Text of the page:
It’s a little bit different. Not least because my cat feels that humans in the home should equal very frequent snacks for cats. He’s like, “Look lady, we both know you’re sitting right by the treats cupboard. Would it kill you to serve more snacks? All you’re doing is sitting there like a lump. Look alive and give me more of those #$@%! fish crunchies already!”
Conservators’ main job is to preserve cultural heritage for the future, so it’s reasonable to wonder how I’m doing it from a small corner of my kitchen while trying to ignore Flash Kitty. Truthfully, I’m doing conservation-adjacent work, as are most of my colleagues around the country. Here’s a sample of things I’ll be doing over the next few weeks:
Recording guest lectures about conservation for colleagues’ classes
Taking professional development webinars and online courses
Writing up research into publishable journal articles
Preparing grant applications
Planning future projects
Catching up on all the professional reading and newly published research I usually only barely have time to skim
Other conservators I know are recording the oral histories of senior colleagues, writing up treatment and research protocols, and contributing to conservation-focused wiki entries.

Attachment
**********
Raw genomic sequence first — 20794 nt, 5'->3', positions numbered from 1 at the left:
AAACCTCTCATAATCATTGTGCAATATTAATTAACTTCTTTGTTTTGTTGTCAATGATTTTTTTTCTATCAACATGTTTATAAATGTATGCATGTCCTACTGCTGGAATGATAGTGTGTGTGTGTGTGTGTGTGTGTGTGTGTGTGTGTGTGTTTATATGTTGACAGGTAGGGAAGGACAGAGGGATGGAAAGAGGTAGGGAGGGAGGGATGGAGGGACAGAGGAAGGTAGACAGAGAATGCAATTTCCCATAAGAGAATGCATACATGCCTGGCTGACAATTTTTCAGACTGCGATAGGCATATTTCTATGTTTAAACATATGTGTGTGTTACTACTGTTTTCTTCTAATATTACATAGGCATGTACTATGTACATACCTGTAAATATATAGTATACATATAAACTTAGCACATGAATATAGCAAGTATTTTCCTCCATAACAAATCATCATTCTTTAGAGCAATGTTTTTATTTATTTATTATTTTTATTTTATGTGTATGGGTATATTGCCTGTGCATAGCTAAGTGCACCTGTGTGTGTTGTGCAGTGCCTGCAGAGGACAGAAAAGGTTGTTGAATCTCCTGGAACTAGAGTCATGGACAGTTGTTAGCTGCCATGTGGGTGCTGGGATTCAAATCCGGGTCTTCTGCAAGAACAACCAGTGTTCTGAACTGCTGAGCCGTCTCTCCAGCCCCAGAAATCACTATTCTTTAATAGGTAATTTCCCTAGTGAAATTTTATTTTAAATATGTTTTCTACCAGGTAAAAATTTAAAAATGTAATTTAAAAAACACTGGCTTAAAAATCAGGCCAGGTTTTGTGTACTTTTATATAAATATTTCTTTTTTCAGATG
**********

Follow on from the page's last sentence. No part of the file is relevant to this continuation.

It’s also kind of a stressful time right now. Many of us are either at high-risk of serious complications from COVID-19 or have loved ones who are. So please follow public health advice in order to conserve yourselves and those who are more vulnerable than you are. AND there are things you can do to preserve your mental health and reduce stress. Below are the activities I find most useful.
Exercising: walking outside, jumping rope, doing yoga or high-intensity body weight exercises at home.
Relaxing: UCLA’s mindfulness awareness research center has free guided meditations I like, here.
Connecting with friends and family: I’m not normally a big fan of talking on the phone, but I’m learning to like it now!
Making stuff with my (carefully washed) hands: conservators will be the first to tell you how satisfying it is to do hand work; we do it for our jobs and most of us love it and miss it if we’re away from it too long. Now might be a good time to take up a handicraft or invest time in one you’ve already got going. There are lots of online videos if you want to learn something new and supplies can be ordered, probably even from your local shops.